Wisconsin Supreme Court contenders David Prosser and JoAnne Kloppenburg prep for possible recount

Donna Deuster, the assistant city clerk in Racine, Wis., verifies security tags on sealed bags of ballots cast in the city, in the County Clerk's office in the Racine County Courthouse, April 6, 2011. Mark Hertzberg,AP Photo/Journal Times

Donna Deuster, the assistant city clerk in Racine, Wis., verifies security tags on sealed bags of ballots cast in the city, in the County Clerk's office in the Racine County Courthouse, April 6, 2011.
AP Photo/Journal Times, Mark Hertzberg

With the dramatic race for a seat on the Wisconsin Supreme Court potentially headed for a recount, the two contenders are putting together legal teams that know a thing or two about recounts.

Justice David Prosser, backed by conservatives in the state, has hired a lawyer who served as counsel to former President George W. Bush during the 2000 Florida recount, the Milwaukee Journal Sentinel reports. Prosser's challenger JoAnne Kloppenburg, backed by Wisconsin liberals, has retained the services of an attorney who handled the 2010 Senate recount fight for Democratic Sen. Al Franken of Minnesota.

It's unusual for a challenger to mount a competitive campaign against an incumbent in a state Supreme Court race. This election, however, became heated when activists and Wisconsin residents made it a proxy battle for the larger fight between conservatives and liberals in the state over workers' rights and benefits.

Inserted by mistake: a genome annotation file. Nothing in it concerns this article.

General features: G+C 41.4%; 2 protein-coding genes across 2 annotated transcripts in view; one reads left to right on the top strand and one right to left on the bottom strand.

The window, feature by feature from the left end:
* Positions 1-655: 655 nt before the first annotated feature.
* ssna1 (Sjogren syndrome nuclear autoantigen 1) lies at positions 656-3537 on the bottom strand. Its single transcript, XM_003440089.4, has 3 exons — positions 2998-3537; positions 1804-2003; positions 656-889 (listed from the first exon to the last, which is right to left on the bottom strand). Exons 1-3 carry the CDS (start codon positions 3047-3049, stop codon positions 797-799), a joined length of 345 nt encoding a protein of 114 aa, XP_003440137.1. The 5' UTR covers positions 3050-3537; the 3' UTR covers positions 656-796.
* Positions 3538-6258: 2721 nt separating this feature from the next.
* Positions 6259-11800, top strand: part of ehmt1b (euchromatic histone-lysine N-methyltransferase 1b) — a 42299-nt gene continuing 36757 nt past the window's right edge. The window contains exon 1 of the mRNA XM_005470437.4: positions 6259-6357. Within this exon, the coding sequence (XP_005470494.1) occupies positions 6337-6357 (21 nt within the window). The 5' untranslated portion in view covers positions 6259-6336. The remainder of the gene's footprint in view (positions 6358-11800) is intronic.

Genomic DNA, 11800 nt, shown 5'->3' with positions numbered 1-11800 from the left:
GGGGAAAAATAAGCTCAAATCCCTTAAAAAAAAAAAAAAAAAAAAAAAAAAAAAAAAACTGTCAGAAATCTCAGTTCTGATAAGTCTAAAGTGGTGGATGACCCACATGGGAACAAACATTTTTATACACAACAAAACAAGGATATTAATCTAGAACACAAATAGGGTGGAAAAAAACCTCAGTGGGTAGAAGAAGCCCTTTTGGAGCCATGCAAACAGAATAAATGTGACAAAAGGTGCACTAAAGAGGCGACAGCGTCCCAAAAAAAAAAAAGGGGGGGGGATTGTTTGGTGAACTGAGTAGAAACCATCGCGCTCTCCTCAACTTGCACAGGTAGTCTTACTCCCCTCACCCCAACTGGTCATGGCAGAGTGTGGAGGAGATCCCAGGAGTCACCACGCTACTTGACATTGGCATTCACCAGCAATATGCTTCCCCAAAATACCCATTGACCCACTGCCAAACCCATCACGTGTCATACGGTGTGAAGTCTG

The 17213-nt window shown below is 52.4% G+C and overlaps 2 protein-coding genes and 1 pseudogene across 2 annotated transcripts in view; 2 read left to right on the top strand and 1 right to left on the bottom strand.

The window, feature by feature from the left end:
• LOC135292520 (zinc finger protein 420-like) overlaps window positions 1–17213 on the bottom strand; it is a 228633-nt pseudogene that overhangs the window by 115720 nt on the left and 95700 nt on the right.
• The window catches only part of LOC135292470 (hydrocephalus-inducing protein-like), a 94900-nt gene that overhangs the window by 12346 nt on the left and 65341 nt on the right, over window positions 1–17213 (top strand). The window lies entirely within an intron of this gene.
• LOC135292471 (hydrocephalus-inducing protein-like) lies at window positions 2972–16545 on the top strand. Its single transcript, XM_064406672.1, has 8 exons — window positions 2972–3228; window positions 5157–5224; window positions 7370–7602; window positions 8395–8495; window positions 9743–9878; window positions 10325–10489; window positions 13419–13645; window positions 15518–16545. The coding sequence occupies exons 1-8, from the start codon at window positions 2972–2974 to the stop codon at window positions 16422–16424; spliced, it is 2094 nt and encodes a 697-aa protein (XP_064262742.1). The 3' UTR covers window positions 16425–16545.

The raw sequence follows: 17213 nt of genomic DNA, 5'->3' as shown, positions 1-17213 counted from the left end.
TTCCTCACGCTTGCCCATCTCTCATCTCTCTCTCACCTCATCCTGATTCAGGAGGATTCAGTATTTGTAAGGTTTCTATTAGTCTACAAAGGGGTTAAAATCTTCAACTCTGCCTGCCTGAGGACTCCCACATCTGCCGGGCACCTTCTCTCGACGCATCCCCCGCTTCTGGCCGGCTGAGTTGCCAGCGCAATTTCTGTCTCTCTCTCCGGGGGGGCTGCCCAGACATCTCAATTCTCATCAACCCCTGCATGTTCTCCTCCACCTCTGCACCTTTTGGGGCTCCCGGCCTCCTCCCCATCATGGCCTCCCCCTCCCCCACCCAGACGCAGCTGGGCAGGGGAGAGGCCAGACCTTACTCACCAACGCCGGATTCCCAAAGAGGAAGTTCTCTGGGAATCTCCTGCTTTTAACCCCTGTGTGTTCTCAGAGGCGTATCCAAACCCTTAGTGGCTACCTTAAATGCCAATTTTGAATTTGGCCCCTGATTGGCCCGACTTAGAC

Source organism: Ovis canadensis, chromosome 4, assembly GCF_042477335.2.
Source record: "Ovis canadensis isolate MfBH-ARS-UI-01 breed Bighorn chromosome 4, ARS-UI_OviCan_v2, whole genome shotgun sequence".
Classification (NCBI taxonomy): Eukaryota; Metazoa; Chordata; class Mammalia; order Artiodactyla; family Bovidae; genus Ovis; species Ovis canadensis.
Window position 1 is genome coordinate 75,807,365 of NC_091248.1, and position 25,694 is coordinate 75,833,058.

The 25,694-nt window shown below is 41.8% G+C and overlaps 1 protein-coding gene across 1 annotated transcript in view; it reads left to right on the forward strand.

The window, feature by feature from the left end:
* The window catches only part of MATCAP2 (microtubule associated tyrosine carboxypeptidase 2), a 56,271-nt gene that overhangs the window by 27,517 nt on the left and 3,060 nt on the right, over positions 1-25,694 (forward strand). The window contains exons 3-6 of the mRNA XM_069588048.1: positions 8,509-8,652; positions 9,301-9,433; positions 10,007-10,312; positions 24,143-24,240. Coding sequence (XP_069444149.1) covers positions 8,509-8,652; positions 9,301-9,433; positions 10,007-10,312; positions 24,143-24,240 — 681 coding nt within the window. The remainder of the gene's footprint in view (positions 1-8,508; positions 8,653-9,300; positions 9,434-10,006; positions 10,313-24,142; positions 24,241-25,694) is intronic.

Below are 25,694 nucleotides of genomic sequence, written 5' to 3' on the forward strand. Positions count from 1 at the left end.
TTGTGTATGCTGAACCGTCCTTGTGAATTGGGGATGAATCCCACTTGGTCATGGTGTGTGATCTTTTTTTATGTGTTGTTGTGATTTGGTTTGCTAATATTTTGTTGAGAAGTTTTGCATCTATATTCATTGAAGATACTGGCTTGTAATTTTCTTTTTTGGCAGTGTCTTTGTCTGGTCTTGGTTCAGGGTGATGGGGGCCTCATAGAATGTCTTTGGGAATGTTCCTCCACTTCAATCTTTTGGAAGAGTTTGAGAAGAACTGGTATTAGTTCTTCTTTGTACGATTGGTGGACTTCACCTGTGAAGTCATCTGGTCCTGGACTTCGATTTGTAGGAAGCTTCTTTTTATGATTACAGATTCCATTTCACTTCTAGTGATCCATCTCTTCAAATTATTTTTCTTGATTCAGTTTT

Liberals declared victory earlier in the week when initial vote tallies showed Kloppenburg with a razor-thin lead. But in a surprising turn of events, Prosser surged ahead with a 7,500-vote lead on Thursday after a clerk from a predominantly GOP county announced she had incorrectly entered vote totals.

Under state law, a candidate can request a recount free of charge if the spread between votes is less than one half of 1 percent. The new votes could give Prosser a strong enough lead to deny Kloppenburg

the opportunity to request a free recount. She could, though, request a recount at an expense of $5 per ward if the margin of victory falls between one half of 1 percent and 2 percent of the vote. Election officials are still in the process of tallying the final, official vote.

Kloppenburg's campaign manager Melissa Mulliken declined to say whether Kloppenburg will request a recount, the Journal Sentinel reports. However, she did say the campaign is filing open records requests for all documentation relating to the election results reporting in the county in question.

If she does decide to challenge the official election results, Kloppenburg will have the assistance of Marc Elias, who handled Franken's successful recount battle in Minnesota and whose firm has ties to the Obama administration.

Prosser is aided by Mr. Bush's former lawyer, Ben Ginsberg.

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